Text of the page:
Skip to content



This VPR image of a colonial chain of diatoms, a type of algae, shows even the individual cells in the chain, itself perhaps only 1/50th of an inch long. (Courtesy of Cabell Davis, Woods Hole Oceanographic Institution)

[ ALL ]

News & Insights

Specialized camera system gives unprecedented view of ocean life

With still so much to learn about the planktonic creatures that support the marine food web, scientists with the Northeast U.S. Shelf Long-Term Ecological Research (NES-LTER) project have developed the In-situ Ichthyoplankton Imaging System (ISIIS) to take better images of these microscopic organisms in their natural environment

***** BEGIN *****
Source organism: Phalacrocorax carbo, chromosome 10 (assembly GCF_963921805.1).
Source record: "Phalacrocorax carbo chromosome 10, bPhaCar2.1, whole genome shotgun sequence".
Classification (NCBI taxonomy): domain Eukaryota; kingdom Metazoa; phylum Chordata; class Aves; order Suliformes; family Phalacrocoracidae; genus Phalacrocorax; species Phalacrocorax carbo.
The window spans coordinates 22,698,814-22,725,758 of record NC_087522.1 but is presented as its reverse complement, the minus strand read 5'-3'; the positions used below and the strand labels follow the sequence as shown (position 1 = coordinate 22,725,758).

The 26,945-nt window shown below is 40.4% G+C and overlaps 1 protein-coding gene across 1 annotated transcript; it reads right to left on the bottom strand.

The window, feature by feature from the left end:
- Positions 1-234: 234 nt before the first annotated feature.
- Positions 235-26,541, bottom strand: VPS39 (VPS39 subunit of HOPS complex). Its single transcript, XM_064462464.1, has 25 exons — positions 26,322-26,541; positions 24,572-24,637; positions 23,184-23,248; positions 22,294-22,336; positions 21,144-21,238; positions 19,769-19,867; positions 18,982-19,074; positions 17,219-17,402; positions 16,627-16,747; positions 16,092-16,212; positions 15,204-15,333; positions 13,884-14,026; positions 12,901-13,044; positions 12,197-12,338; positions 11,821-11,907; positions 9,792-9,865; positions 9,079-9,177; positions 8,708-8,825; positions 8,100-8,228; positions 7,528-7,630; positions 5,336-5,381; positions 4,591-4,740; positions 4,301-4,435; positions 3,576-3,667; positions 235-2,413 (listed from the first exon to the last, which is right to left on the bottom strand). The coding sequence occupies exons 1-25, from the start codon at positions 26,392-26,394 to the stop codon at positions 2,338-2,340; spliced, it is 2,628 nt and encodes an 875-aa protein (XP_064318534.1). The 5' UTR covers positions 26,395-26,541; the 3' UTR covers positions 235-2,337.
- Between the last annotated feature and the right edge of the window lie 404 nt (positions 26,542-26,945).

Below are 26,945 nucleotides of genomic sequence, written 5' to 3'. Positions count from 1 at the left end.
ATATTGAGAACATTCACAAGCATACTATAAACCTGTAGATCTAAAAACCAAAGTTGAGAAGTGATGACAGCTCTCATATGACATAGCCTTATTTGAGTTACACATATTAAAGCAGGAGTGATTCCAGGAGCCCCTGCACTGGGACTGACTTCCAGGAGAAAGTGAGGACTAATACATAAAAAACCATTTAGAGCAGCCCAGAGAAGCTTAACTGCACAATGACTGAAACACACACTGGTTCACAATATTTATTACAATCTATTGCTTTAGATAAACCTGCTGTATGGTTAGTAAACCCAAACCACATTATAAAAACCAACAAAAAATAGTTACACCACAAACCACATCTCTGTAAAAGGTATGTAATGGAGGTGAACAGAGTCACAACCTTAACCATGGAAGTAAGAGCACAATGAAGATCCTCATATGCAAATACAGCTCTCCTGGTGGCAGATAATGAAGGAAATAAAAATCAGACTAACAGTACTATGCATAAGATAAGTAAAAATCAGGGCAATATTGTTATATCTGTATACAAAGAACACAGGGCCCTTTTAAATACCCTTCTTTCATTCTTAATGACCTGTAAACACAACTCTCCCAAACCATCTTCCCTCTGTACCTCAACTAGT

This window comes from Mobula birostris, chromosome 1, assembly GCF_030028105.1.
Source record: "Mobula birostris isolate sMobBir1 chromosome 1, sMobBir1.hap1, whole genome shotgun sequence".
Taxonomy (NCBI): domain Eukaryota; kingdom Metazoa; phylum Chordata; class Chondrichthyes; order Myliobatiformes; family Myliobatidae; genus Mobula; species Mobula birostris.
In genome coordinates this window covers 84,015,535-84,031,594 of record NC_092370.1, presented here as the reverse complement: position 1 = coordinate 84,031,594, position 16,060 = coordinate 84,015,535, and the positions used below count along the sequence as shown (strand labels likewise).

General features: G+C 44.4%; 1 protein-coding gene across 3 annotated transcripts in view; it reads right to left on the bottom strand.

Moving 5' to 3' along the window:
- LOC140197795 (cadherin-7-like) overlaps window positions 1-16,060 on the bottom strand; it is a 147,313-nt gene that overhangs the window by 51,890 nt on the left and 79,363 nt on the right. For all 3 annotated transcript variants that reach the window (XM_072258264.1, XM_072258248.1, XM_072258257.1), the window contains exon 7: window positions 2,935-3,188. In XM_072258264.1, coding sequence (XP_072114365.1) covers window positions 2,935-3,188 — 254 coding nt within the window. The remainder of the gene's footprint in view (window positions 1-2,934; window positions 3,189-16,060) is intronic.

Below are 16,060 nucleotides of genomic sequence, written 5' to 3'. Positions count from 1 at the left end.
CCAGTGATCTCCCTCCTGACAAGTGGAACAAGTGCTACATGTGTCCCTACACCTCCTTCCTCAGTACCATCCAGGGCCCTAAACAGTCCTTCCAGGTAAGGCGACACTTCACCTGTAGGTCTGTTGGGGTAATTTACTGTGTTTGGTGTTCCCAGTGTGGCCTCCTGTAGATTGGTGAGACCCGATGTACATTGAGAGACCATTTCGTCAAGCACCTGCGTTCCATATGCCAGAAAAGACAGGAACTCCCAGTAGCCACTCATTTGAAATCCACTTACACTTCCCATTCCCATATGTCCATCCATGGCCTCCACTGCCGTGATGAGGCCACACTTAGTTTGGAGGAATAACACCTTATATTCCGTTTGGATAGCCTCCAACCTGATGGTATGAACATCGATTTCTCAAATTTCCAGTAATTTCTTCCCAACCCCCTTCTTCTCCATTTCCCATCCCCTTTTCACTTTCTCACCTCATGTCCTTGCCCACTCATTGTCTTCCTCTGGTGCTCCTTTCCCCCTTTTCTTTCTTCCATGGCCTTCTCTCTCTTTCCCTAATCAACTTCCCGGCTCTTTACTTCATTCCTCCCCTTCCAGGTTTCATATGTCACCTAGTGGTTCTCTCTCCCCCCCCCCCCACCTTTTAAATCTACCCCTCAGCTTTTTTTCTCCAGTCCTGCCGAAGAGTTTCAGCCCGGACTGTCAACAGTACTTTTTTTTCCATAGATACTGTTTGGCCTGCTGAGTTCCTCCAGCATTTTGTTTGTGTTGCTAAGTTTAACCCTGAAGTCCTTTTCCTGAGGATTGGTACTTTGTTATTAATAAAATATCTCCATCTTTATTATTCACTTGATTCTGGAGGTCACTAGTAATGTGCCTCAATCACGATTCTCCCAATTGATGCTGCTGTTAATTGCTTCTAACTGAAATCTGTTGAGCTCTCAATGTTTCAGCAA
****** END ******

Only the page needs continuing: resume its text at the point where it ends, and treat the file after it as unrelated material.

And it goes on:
[ ALL ]

News Releases

[ ALL ]

WHOI in the News

[ ALL ]

From Oceanus Magazine

The 10,000-foot view

WHOI’s Tom Bell tracks changes to vulnerable coastal ecosystems with aerial imagery

Are warming Alaskan Arctic waters a new toxic algal hotspot?

WHOI researchers warn Arctic communities following detection of a harmful bloom

An ocean of opportunity

Ocean experts explore the potential risks and rewards of ocean-based solutions to climate change

Five marine living fossils you should know about

After living for millions of years, these species may have mastered evolution in our ocean

A dragnet for toxic algae?

To keep a close eye on harmful algal blooms, shellfish farmers are relying on a WHOI-developed camera system that spies on toxic species below the surface and sends alerts when they’re present.